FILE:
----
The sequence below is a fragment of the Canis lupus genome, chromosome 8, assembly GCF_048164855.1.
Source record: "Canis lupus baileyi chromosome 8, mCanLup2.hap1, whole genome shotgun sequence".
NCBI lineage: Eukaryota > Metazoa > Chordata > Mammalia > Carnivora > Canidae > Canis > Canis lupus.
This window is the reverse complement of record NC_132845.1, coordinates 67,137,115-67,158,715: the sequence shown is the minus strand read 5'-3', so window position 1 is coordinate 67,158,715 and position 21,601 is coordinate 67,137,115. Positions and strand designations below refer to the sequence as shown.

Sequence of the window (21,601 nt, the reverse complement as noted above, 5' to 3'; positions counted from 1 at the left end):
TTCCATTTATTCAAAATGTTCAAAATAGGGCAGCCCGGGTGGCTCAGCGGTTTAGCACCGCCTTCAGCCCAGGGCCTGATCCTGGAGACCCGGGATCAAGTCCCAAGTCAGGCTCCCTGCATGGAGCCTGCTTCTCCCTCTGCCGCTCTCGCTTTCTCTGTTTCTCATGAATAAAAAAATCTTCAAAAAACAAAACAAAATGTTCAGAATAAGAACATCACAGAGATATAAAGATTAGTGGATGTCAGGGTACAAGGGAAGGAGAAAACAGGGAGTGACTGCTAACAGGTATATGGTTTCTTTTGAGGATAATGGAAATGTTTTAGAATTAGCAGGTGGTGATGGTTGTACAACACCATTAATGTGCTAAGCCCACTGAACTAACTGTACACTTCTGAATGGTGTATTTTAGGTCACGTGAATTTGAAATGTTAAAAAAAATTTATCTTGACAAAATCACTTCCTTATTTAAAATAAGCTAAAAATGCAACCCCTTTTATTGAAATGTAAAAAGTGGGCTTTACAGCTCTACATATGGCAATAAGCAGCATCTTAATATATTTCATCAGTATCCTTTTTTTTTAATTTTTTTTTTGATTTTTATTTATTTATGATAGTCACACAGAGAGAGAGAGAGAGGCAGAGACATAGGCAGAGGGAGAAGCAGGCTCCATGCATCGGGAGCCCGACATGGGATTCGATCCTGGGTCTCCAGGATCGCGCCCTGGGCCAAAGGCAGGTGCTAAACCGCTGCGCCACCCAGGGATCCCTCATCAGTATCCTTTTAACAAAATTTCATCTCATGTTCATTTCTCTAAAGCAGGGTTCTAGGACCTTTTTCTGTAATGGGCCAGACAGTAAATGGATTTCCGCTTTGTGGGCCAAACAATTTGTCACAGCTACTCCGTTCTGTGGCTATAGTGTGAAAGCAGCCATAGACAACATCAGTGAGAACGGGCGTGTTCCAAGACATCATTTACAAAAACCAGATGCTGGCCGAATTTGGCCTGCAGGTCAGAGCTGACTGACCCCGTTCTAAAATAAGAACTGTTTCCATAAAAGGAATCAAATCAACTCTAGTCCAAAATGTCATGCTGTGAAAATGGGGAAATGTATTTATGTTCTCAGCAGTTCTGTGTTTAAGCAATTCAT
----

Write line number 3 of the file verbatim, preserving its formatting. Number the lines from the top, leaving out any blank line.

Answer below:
NCBI lineage: Eukaryota > Metazoa > Chordata > Mammalia > Carnivora > Canidae > Canis > Canis lupus.